No, that is not correct, i.e. your statement about superheated steam production in a steam locomotive. In oder for the steam passing through the superheater units to be heated well above the 300 psi boiler pressure temperature, the temperature of the firebox and fire gasses passing through each and every flue, MUST be VERY hot. In order for the firebox firebrick and oil flame to reach temps exceeding 2000 degrees F, a substantial load MUST be placed behind the locomotive, such that the Engineer uses the proper throttle setting and associated reverse gear setting to produce such a high, and steady, firing rate. 

Those conditions have NOT been present during 4014 operations, as can easily be witnessed by the lack of substantial exhaust sound. Also, note where the Walschaerts valve gear is set whenever the 4014 passes, as seen in the numerous videos posted all over the internet.

 

I've got a few steam recordings floating around.  One is a vinyl 45 or may a 33-1/3 on the smaller disc called "Recordings of 765" that I purchased at Steamtown when it was in Vermont still.  I think I was 9.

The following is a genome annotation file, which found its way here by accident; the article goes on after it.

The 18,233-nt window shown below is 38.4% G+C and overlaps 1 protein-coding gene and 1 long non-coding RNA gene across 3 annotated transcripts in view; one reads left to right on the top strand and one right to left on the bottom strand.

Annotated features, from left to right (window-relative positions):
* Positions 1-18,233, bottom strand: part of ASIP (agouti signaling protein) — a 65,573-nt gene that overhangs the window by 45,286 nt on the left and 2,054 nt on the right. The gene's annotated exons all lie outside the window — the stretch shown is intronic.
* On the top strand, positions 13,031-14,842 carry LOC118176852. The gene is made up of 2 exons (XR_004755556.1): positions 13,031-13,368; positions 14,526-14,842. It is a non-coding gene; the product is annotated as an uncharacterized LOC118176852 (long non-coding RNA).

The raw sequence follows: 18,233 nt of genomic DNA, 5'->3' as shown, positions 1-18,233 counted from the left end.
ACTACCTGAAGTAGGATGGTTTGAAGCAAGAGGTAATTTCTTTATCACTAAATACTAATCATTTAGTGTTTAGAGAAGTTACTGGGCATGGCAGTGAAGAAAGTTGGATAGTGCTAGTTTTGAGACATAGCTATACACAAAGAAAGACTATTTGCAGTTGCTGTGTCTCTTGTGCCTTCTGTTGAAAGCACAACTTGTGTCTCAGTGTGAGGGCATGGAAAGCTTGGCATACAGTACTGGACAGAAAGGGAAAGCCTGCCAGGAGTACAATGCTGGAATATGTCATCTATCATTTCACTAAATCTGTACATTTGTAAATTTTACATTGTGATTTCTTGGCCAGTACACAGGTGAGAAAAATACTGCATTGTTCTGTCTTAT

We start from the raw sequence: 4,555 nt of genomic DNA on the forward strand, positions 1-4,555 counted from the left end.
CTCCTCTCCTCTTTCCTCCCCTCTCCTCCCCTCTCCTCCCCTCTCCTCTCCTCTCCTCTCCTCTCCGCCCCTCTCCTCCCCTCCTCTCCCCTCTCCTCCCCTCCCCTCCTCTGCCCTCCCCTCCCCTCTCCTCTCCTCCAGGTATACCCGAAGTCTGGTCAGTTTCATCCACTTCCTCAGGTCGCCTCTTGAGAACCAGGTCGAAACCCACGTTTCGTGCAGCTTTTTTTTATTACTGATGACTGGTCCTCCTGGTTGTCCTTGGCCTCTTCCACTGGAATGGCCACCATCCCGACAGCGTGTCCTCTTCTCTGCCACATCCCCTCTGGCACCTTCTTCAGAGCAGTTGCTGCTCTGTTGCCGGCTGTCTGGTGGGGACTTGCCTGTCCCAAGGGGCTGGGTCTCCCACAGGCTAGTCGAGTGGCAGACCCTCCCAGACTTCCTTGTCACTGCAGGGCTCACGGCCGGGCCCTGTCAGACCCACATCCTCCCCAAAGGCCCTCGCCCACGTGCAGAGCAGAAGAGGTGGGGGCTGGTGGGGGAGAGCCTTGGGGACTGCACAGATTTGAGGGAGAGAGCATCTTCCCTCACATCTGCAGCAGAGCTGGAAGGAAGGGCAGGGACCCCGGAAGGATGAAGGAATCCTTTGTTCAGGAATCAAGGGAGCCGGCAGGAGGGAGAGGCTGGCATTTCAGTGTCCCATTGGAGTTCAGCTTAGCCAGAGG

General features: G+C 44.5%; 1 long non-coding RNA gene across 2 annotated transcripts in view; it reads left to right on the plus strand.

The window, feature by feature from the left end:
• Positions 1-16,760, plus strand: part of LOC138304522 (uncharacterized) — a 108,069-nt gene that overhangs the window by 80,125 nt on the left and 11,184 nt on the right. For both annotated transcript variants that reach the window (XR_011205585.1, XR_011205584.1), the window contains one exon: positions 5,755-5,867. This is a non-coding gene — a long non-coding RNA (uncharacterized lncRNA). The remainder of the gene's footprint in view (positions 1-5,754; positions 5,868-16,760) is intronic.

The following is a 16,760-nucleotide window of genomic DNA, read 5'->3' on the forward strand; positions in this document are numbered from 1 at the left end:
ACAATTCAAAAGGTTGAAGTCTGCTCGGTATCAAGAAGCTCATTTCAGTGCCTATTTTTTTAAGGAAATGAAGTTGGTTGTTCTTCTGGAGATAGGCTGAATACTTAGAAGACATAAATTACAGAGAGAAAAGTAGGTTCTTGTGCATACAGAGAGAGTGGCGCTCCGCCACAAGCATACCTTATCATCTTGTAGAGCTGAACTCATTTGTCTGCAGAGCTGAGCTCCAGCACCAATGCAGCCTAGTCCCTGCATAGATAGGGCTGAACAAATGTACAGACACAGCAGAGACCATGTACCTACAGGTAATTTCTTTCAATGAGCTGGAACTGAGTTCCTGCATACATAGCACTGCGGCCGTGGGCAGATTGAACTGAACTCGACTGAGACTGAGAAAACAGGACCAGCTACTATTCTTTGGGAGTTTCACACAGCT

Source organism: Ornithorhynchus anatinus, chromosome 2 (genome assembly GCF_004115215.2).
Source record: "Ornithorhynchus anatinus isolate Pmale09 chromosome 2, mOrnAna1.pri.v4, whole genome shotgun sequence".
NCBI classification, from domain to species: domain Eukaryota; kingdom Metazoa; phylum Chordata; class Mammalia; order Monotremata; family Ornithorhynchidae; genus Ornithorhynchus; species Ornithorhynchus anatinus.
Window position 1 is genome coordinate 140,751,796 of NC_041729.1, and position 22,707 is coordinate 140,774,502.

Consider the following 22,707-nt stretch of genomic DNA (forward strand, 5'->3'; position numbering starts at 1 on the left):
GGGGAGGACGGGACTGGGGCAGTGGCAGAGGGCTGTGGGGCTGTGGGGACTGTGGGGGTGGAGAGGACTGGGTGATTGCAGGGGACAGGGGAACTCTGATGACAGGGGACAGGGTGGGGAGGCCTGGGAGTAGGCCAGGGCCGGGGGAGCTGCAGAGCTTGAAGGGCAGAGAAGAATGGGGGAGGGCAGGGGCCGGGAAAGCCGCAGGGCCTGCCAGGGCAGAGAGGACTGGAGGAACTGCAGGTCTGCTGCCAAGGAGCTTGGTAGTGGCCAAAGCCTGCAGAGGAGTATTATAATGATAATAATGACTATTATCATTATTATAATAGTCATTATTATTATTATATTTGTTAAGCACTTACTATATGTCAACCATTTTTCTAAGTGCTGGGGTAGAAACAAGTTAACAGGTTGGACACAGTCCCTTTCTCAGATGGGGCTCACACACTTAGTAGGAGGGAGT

The second is a cassette tape of the NY&LB with recordings from the 50's of mostly K4's but I recall a few CNJ Camelbacks may be on there, perhaps #774?  I received it as a gift from my parents around age 14 with a copy of the "Unique New York & Long Branch" book.

Forgot about those until this thread.  Thanks for the memories.

Jonathan

 

Hudson5432 posted:

I haven't played my favorite in years, and the sound quality is not "great", mainly due to the equipment used, I believe.  The person responsible for the recordings was John Prophet, and I understand that he used a recorder that used magnetized wire?  (The recordings were made between 1948 and 1953.)  The record is the "First Collectors Series, Volume 2, which was New York Central steam and issued by Semaphore Records

I don't know which is more lame, a Niagara blowing a horn or a Niagara blowing a steam whistle! Both are on the album for comparison.

I would love to try to get some of the sounds of a steam engine audio recordings. Unfortunately, they are hard for me to find. Though I do have the symphony of steam CD, though I did copy the CD to my media player, so that may have compressed the audio a bit, but it works for me since I generally listen using headphones or a digital speaker to play it.